Led by Dingell and Pocan, the letter was also signed by Representatives Brian Fitzpatrick (R-PA), Jerrold Nadler (D-NY), Jim McGovern (D-MA), Jan Schakowsky (D-IL), Vicente Gonzalez (D-TX), Adam Smith (D-WA), Adriano Espaillat (D-NY), Barbara Lee (D-CA), André Carson (D-IN), Chellie Pingree (D-ME), Alan Lowenthal (D-CA), Stephine Murphy (D-FL), Gil Cisneros (D-CA), Donald Payne, Jr. (D-NJ), John Garamendi (D-CA), Ron Kind (D-WI), Tony Cárdenas (D-CA), Ann Kirkpatrick (D-AZ), David Trone (D-MD), Jahana Hayes (D-CT), Joe Morelle (D-NY), Eleanor Holmes Norton (D-DC), Joe Neguse (D-CO), Carolyn Maloney (D-NY), Peter DeFazio (D-OR), Mike Doyle (D-PA), Debbie Murcarsel-Powell (D-FL), Rosa DeLauro (D-CT), Jamie Raskin (D-MD), Hakeem Jeffries (D-NY), Elliot Engel (D-NY), Mike Quigley (D-IL), Gwen Moore (D-WI), Lauren Underwood (D-IL), Hank Johnson (D-GA), Lori Trahan (D-MA), Steve Cohen (D-TN), Jose Serrano (D-NY), Nydia Velázquez (D-NY), Jim Cooper (D-TN), Frank Pallone (D-NJ), Brian Higgins (D-NY), Suzanne Bonamici (D-OR), David Price (D-NC), Albio Sires (D-NJ), Rick Larsen (D-WA), Rashida Tlaib (D-MI), Ed Case (D-HI), Sanford Bishop (D-GA), Madeleine Dean (D-PA), Alcee Hastings (D-FL), Alexandria Ocasio-Cortez (D-NY), Dan Kildee (D-MI), Mark Takano (D-CA), Julia Brownley (D-CA), Paul Tonko (D-NY), Donald Norcross (D-CA), Yvette Clarke (D-NY), Seth Moulton (D-MA), GK Butterfield (D-NC), Doris Matsui (D-CA), Tim Ryan (D-OH), Ayanna Pressley (D-MA), Brenda Lawrence (D-MI), Scott Peters (D-CA), Jim Costa (D-CA), Anne McLane Kuster (D-NH), Brad Sherman (D-CA), Jackie Speier (D-CA), Mark DeSaulnier (D-CA), Mike Thompson (D-CA), Grace F. Napolitano (D-CA), Darren Soto (D-FL), Kathleen M. Rice (D-NY), Stephen F. Lynch (D-MA), Bill Pascrell, Jr. (D-NJ), Donna E. Shalala (D-FL), Conor Lamb (D-PA), Judy Chu (D-CA), Jared Huffman (D-CA), Gregory W. Meeks (D-NY), Raúl M. Grijalva (D-AZ), Peter Welch (D-VT), Betty McCollum (D-MN), David N. Cicilline (D-RI), Derek Kilmer (D-WA), Lisa Blunt Rochester (D-DE), Anthony G. Brown (D-MD), Ted Deutch (D-FL), Dave Loebsack (D-IA), Andy Kim (D-NJ), Norma J. Torres (D-CA), Deb Haaland (D-NM), Bill Foster (D-IL), Danny K. Davis (D-IL), T.J. Cox (D-CA), Grace Meng (D-NY), Ted W. Lieu (D-CA), William R. Keating (D-MA), Josh Gottheimer (D-NJ), John Yarmuth (D-KY), John P. Sarbanes (D-MD), Abby Finkenauer (D-IA), Susan Wild (D-PA), Anna G. Eshoo (D-CA), Filemon Vela (D-TX), and  Colin Allred (D-TX).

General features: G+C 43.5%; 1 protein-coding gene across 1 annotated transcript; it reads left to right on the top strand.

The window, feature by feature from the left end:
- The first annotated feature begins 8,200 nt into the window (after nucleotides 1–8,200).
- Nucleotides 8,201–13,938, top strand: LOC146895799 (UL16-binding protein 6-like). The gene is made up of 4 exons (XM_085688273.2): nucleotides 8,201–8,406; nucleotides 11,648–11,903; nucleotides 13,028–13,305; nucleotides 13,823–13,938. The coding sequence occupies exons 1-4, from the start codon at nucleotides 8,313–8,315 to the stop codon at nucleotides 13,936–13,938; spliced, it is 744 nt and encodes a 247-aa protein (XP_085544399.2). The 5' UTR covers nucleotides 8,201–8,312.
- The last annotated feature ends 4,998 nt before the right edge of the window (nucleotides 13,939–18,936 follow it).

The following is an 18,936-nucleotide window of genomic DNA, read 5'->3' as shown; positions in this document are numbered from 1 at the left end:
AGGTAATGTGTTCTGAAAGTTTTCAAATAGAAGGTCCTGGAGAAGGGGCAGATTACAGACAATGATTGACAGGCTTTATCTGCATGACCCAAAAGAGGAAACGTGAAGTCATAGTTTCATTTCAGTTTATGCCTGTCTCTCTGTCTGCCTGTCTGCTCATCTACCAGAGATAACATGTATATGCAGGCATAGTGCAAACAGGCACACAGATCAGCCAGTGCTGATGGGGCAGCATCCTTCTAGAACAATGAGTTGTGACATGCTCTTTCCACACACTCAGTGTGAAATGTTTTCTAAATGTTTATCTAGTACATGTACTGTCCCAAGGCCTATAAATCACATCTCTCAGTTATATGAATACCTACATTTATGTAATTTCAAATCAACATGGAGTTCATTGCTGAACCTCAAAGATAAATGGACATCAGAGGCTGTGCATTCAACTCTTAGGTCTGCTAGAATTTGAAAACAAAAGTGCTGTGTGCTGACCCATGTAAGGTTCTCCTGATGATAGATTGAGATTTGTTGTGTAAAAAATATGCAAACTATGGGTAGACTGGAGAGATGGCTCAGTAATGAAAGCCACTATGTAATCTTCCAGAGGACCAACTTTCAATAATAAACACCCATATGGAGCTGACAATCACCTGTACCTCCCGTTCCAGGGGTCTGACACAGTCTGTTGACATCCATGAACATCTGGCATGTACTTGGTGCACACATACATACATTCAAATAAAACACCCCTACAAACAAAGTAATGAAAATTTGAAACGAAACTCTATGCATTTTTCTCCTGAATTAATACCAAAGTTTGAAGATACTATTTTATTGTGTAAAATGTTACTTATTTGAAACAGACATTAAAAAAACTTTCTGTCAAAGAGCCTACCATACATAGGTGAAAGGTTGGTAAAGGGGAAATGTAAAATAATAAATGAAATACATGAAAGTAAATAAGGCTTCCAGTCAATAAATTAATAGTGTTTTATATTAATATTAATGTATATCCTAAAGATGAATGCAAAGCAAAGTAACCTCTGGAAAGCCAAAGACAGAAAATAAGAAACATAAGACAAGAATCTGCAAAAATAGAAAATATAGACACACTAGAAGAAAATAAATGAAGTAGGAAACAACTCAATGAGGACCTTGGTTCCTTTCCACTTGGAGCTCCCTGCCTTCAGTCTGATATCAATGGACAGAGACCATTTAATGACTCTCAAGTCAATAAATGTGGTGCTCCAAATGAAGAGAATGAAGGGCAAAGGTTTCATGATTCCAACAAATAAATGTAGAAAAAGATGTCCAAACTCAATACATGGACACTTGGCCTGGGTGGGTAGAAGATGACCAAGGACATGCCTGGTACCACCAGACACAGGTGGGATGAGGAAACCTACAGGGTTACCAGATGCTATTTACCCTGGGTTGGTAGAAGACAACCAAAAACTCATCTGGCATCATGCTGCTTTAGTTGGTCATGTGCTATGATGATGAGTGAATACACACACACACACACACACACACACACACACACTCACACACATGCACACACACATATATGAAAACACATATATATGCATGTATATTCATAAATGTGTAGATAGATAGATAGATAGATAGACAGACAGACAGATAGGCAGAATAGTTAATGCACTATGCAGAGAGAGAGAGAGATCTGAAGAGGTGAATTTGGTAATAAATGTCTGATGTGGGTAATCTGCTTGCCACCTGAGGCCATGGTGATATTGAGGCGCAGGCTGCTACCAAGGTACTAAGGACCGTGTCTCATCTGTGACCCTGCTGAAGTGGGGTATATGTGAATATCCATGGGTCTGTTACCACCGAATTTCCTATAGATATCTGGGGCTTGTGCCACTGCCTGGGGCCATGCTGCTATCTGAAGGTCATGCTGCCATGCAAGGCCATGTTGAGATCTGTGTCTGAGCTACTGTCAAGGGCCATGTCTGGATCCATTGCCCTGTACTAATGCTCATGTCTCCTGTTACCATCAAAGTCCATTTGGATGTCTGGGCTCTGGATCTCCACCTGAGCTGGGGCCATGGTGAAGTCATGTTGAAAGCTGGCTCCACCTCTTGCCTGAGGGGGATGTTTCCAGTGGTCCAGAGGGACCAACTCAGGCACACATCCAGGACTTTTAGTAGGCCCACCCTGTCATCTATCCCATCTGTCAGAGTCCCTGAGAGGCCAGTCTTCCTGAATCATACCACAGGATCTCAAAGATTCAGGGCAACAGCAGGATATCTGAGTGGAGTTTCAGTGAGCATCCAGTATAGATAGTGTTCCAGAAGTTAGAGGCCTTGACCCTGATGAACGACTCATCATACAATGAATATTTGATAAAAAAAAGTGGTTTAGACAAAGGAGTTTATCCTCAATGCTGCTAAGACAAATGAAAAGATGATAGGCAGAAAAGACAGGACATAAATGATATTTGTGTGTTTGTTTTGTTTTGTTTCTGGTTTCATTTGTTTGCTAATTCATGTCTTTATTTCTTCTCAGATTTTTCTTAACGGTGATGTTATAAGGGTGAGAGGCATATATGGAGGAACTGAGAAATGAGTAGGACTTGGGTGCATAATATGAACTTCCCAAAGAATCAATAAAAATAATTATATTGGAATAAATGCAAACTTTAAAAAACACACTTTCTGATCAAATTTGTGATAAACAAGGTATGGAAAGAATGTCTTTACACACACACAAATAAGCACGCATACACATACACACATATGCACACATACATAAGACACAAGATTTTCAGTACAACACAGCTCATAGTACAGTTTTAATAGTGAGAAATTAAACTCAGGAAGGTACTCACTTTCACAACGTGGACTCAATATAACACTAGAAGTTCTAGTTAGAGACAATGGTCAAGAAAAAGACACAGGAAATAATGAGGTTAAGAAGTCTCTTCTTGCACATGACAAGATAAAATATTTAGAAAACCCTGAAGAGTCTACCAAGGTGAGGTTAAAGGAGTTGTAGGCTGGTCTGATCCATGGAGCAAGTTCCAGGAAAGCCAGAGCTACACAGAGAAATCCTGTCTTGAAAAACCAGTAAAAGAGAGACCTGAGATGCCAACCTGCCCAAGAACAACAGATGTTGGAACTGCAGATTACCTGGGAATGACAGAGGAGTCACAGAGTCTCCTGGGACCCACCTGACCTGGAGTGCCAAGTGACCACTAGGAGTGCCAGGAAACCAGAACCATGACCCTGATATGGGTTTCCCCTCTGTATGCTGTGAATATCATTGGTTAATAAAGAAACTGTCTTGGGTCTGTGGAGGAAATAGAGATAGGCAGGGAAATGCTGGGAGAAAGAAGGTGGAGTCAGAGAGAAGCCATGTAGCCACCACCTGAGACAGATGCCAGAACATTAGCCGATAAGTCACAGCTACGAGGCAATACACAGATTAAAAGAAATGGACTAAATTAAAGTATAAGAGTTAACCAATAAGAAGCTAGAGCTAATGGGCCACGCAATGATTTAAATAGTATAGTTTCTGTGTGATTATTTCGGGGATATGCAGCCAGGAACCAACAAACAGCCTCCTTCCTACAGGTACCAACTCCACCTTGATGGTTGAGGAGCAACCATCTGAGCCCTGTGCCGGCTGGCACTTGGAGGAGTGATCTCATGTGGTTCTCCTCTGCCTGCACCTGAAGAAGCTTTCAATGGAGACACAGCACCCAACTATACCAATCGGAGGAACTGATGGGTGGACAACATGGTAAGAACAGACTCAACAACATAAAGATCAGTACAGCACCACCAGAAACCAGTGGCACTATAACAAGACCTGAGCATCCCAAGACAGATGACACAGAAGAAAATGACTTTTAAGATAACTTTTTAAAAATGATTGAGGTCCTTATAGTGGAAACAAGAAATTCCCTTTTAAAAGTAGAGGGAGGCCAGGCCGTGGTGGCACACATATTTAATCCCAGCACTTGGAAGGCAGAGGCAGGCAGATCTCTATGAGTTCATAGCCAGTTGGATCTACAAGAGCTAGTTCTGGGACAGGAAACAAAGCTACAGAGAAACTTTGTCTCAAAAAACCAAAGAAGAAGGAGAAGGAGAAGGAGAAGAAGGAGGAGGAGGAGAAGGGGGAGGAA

A copy of the letter is available here and below:

Dear Acting Secretary Wolf:

We are writing to express our concern regarding the recent modifications to the Student and Exchange Visitor Program that will end temporary exemptions for nonimmigrant students on F-1 and M-1 visas taking classes online for the fall 2020 semester. With many universities transitioning to online learning, this policy will potentially require many international students to leave the country during the COVID-19 pandemic rather than continue their studies this fall. This will pose a threat to our nation’s leadership in higher education and will have significant human costs if not promptly rescinded.

According to State Department data, there are nearly 400,000 holders of F visas and nearly 10,000 holders of M visas in the United States as of last year. These students play a key role in academic life in universities across the country by supporting cutting-edge research, enriching campus life, and helping the United States maintain its leadership role in higher education. Their presence is not only fundamental to academic life, but also support hundreds of thousands of jobs across the country each academic year.

Given that many universities are planning on temporarily transitioning to online-only learning for the fall 2020 semester, this new policy puts many of these students at risk of deportation if they attempt to continue their education in the United States this fall. This disruption will threaten university communities and have a chilling effect on international students’ willingness to study in the United States moving forward.

International students both enrich the higher education experience for all students and are a key part of the higher education ecosystem. The modifications to the Student and Exchange Visitor Program are needlessly punitive and fundamentally threaten a cornerstone of our nation’s higher education system. With this mind, we urge you to rescind these changes to the Student and Exchange Visitor Program.

Thank you for your consideration and we look forward to your prompt response.

Sincerely,